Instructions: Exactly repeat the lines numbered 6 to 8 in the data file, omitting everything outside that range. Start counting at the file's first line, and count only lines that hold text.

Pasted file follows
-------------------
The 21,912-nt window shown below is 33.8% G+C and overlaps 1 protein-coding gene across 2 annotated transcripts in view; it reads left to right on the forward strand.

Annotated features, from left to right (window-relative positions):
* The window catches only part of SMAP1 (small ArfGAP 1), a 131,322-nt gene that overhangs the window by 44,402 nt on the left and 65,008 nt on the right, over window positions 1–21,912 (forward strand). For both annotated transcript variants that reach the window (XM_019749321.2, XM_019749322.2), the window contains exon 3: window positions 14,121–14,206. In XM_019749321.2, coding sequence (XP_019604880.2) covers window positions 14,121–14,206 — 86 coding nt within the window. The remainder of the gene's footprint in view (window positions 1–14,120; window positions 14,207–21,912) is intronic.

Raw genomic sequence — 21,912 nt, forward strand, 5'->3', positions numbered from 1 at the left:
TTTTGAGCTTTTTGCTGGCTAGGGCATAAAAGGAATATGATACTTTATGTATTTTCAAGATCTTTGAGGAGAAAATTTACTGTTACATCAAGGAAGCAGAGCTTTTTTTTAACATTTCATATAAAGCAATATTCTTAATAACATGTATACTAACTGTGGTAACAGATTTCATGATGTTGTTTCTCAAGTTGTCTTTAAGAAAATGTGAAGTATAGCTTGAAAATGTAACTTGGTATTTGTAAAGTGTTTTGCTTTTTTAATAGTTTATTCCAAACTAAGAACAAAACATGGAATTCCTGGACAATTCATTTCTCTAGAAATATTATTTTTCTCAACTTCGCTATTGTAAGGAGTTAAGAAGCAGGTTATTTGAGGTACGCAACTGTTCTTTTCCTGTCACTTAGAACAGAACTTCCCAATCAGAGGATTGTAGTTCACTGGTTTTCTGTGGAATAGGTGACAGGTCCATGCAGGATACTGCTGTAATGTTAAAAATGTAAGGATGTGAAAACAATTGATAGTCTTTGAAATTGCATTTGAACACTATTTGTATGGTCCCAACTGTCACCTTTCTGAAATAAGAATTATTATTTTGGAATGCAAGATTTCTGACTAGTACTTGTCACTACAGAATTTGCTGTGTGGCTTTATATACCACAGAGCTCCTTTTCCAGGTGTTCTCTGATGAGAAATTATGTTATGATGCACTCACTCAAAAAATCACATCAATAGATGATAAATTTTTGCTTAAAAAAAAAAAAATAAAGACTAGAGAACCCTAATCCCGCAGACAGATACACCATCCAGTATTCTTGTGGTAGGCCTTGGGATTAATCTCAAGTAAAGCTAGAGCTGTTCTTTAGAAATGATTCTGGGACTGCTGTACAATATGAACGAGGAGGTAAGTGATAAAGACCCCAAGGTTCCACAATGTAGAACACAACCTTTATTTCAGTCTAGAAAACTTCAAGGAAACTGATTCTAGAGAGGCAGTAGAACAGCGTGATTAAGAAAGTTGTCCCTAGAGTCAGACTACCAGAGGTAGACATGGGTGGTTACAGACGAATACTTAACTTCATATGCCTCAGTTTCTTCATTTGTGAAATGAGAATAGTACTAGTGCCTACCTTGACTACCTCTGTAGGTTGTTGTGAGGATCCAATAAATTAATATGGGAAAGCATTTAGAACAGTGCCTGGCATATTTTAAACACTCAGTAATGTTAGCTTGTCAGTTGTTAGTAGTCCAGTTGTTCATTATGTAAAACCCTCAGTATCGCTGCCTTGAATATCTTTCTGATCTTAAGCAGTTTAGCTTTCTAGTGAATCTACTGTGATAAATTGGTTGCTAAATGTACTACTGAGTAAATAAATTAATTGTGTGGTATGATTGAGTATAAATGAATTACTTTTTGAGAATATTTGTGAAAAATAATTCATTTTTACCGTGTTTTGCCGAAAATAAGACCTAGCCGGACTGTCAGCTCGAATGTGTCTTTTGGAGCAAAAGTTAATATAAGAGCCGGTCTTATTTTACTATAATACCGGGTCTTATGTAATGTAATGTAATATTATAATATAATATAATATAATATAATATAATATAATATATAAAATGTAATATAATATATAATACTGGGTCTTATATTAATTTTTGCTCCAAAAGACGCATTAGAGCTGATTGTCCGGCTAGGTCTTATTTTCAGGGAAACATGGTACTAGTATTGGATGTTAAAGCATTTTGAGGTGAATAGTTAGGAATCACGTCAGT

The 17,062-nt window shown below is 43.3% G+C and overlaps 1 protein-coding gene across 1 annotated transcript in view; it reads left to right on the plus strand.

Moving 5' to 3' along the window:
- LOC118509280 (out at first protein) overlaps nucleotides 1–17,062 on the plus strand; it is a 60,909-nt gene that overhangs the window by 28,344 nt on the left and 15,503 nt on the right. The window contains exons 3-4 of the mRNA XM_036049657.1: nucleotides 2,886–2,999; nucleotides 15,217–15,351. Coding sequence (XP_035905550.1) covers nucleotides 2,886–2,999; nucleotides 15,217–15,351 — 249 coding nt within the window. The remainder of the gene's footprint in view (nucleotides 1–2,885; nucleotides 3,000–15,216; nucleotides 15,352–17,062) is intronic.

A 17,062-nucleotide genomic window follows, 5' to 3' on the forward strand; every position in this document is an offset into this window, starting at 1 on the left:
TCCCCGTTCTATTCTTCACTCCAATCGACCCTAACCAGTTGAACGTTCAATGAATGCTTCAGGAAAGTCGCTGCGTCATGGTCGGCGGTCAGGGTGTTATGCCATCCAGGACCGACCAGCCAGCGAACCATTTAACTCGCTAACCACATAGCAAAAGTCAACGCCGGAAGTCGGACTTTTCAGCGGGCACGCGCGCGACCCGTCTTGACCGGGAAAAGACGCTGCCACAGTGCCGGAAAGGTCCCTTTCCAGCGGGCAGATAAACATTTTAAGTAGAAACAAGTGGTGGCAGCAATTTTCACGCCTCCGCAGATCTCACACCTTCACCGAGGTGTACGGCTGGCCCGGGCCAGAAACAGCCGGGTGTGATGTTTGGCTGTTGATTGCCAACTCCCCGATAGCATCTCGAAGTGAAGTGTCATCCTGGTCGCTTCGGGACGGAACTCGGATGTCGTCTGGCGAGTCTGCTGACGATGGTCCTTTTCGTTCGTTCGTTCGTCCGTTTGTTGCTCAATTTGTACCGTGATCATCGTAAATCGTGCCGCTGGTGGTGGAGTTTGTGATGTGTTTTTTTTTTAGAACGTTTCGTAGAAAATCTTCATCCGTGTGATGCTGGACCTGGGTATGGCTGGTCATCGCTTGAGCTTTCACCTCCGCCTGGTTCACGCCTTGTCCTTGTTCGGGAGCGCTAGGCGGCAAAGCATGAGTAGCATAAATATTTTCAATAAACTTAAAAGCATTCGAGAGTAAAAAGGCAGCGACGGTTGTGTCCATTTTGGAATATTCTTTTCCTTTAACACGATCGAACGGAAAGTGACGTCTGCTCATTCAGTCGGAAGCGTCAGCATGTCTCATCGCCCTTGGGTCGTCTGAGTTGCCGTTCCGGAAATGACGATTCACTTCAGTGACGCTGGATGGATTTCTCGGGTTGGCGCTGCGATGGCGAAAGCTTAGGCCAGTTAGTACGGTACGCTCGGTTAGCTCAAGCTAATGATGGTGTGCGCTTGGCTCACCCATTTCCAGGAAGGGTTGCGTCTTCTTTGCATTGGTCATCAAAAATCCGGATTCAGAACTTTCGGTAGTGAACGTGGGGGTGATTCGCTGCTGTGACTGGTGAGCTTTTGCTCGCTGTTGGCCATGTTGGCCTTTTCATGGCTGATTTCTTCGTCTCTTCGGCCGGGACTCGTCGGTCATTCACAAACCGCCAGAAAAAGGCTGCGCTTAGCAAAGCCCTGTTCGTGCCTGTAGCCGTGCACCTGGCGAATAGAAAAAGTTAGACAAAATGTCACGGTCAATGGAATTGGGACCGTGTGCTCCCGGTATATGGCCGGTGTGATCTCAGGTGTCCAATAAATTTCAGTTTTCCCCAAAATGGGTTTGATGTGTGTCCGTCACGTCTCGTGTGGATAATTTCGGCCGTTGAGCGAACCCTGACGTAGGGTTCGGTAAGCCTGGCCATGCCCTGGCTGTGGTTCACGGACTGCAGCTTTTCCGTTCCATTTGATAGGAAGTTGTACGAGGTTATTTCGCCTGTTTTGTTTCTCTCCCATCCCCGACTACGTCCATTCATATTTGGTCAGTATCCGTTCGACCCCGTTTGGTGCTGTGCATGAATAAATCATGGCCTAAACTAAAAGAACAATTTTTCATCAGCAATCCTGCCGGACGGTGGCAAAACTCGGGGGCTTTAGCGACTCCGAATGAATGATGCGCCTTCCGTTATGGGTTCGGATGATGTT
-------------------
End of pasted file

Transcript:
The 17,062-nt window shown below is 43.3% G+C and overlaps 1 protein-coding gene across 1 annotated transcript in view; it reads left to right on the plus strand.

Moving 5' to 3' along the window:
- LOC118509280 (out at first protein) overlaps nucleotides 1–17,062 on the plus strand; it is a 60,909-nt gene that overhangs the window by 28,344 nt on the left and 15,503 nt on the right. The window contains exons 3-4 of the mRNA XM_036049657.1: nucleotides 2,886–2,999; nucleotides 15,217–15,351. Coding sequence (XP_035905550.1) covers nucleotides 2,886–2,999; nucleotides 15,217–15,351 — 249 coding nt within the window. The remainder of the gene's footprint in view (nucleotides 1–2,885; nucleotides 3,000–15,216; nucleotides 15,352–17,062) is intronic.